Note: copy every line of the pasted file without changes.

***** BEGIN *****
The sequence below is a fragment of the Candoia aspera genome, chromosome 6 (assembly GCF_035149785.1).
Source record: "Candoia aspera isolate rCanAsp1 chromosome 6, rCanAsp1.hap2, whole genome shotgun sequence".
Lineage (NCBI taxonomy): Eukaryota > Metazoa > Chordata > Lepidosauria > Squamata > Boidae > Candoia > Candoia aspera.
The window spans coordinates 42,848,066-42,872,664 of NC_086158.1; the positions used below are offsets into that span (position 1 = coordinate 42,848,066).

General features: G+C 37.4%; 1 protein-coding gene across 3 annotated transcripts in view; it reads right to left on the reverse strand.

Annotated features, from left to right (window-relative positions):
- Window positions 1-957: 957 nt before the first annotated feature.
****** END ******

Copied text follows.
The sequence below is a fragment of the Candoia aspera genome, chromosome 6 (assembly GCF_035149785.1).
Source record: "Candoia aspera isolate rCanAsp1 chromosome 6, rCanAsp1.hap2, whole genome shotgun sequence".
Lineage (NCBI taxonomy): Eukaryota > Metazoa > Chordata > Lepidosauria > Squamata > Boidae > Candoia > Candoia aspera.
The window spans coordinates 42,848,066-42,872,664 of NC_086158.1; the positions used below are offsets into that span (position 1 = coordinate 42,848,066).

General features: G+C 37.4%; 1 protein-coding gene across 3 annotated transcripts in view; it reads right to left on the reverse strand.

Annotated features, from left to right (window-relative positions):
- Window positions 1-957: 957 nt before the first annotated feature.